Kibwe Trim

SHARING HIS EXPERIENCE: In this flashback photo, former pro basketballer Kibwe Trim, left, presents a copy of his book to TTOC president Brian Lewis at Trim’s alma mater, St Mary’s College, in 2017.

Mindset, preparation and branding.

That was the focus of feature speaker Kibwe Trim, the USA-based T&T businessman and former basketball professional player who was the feature speaker of the Sport Industry TT 2020, the fifth edition of the annual event at the Hyatt Regency yesterday.

Entitled: “Sports is big business —Towards a Viable Commercial model for Trinidad and Tobago Sport Industry.” Trim made the observations about a transformation in the approach to these three topics that could begin the process of making the potential local-based sporting industry.

On the topic of mindset, Trim said that unfortunately, there is a cultural mindset in this country where sports is just a game.

He said huge sporting teams generate huge incomes, like the LA Lakers (US$395 million in 2017/18) and the LA Chargers ($375 million for the same period) while an amateur university team, Duke University, earns US $25 to $30 million per year.

The entrepreneur, who won a basketball championship during his stint in Okinawa, Japan, related a conversation he had with a former primary school teacher five years into his pro career and who was catching up with him and recalling his academic prowess. Expectantly and enthusiastically, Trim said, she had asked what he was up to and when the six-foot-11-inch former St Mary’s College student replied he was playing basketball, he said the mood of the interaction changed.

”I was from in San Juan and at that point, I was probably making a couple hundred thousand dollars a year and life was pretty okay,” Trim said, adding she expected him to become a lawyer, doctor or engineer. She said: “Well if you are happy, I am happy,”

The graduate of Sacred Heart University in Connecticut, as a first team All-American academic — one of five such basketball student-athletes in the nation — said that was the kind of mindset he recalls locally as far as sports were concerned.

He said if the country is thinking of making a commercially viable product of sport, the first aspect that needs to change is the mindset.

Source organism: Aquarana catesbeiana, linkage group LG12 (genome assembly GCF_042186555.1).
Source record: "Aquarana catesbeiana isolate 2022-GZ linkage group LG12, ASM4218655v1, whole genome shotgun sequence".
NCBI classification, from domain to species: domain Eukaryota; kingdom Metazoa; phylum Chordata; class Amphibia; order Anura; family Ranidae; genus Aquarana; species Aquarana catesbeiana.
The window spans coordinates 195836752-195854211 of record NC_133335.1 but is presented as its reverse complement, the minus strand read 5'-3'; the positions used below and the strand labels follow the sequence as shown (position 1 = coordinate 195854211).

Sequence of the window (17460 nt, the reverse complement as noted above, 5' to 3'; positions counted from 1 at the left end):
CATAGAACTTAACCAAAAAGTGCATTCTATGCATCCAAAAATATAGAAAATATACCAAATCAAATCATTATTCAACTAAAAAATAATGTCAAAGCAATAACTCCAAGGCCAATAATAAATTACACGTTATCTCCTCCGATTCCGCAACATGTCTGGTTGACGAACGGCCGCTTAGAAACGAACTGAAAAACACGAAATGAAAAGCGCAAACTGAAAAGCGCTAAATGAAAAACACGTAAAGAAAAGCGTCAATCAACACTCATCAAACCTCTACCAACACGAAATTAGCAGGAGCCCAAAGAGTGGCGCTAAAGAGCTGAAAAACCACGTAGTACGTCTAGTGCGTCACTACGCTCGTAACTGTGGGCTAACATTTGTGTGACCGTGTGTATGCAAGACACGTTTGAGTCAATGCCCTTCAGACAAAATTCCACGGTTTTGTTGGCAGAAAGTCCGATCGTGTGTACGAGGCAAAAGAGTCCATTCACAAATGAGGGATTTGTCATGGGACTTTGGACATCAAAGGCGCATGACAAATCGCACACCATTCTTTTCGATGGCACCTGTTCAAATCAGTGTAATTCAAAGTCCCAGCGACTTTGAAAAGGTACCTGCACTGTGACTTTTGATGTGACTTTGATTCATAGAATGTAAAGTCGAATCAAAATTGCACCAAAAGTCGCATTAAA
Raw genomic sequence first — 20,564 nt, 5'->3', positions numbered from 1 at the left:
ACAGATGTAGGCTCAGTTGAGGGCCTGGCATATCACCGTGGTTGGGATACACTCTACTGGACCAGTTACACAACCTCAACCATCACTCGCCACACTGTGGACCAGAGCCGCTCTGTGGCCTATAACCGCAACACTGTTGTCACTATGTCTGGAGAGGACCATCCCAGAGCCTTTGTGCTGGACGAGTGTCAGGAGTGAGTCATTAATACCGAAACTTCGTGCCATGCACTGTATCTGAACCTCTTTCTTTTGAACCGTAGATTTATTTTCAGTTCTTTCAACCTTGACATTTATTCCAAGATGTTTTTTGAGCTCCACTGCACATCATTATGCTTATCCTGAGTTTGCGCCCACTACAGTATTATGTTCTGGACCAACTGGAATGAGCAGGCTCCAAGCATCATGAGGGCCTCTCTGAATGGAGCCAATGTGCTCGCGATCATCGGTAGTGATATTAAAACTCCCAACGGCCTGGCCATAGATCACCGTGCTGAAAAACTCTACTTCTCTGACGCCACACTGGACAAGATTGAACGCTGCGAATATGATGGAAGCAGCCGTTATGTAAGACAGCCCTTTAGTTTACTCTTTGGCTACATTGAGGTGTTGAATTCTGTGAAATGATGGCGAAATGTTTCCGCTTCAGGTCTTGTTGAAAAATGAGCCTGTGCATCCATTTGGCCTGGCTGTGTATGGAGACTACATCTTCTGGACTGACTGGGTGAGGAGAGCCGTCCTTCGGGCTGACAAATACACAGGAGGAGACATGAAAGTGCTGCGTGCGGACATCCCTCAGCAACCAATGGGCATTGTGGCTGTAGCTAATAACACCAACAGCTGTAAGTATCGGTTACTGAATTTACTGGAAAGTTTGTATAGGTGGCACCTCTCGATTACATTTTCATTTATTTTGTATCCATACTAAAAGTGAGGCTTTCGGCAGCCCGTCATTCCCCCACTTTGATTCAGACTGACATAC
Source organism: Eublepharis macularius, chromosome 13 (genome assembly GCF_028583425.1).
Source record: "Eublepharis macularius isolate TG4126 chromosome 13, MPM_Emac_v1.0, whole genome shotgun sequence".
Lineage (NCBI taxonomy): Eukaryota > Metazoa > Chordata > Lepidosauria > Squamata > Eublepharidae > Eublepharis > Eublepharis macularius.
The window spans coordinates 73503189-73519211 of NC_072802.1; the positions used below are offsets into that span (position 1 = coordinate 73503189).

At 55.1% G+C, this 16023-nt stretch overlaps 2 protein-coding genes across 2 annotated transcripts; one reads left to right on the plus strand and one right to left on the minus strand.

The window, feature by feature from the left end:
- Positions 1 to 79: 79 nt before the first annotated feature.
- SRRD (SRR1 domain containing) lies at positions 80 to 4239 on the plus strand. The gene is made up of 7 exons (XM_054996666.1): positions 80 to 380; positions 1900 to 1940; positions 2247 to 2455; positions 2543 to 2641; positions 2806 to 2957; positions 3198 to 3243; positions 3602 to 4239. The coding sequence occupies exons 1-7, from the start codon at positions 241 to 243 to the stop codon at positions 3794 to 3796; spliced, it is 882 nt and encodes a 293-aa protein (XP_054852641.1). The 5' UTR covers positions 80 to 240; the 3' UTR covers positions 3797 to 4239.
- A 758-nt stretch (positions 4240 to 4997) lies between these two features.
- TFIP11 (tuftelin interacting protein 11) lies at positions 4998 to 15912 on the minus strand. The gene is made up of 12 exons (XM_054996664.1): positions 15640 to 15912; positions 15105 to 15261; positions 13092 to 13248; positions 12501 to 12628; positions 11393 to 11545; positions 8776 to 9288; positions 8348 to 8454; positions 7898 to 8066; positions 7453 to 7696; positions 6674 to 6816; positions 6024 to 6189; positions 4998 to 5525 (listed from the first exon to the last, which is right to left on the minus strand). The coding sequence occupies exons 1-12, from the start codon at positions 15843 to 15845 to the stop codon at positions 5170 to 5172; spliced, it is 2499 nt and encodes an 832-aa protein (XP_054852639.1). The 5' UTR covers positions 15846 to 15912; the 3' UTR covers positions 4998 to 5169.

Trim said preparation was the other factor needing improvement and said the entire approach towards athlete and administrative preparation had to be professionalised to highly influence their ability to win and compete and offer consumers a better product.

He also commented on branding.

“Your brand is how sporting organisations identify themselves,” he emphasised.

Trim said organisations spend millions and spare no expense with their marketing departments to ensure their brand is refined to communicate the right message to their investors, sponsors and consumer base, both from an individual and organisation standpoint.

Trim awarded two scholarships to brothers Israel and Zion Nicholas of Pleasantville West as part of his Dream Chaser International Foundation, awarded to athletes who achieve high standards in both their sport and another discipline such as arts, entertainment or sport.

Trim, who runs an events and promotions company called LA Lime, based in Los Angeles, was the keynote speaker and the highlight among several topics discussed yesterday.

Those topics included: “Sports is a high profile global business - Is it similar to other industries? What makes it unique?”; “Entrepreneurs; Building for the Future - The Movers and Shakers”; Cutting Edge Technology in this digital age - opportunities and threats” and “Mindset of the entrepreneur - businessperson vs entrepreneur”.

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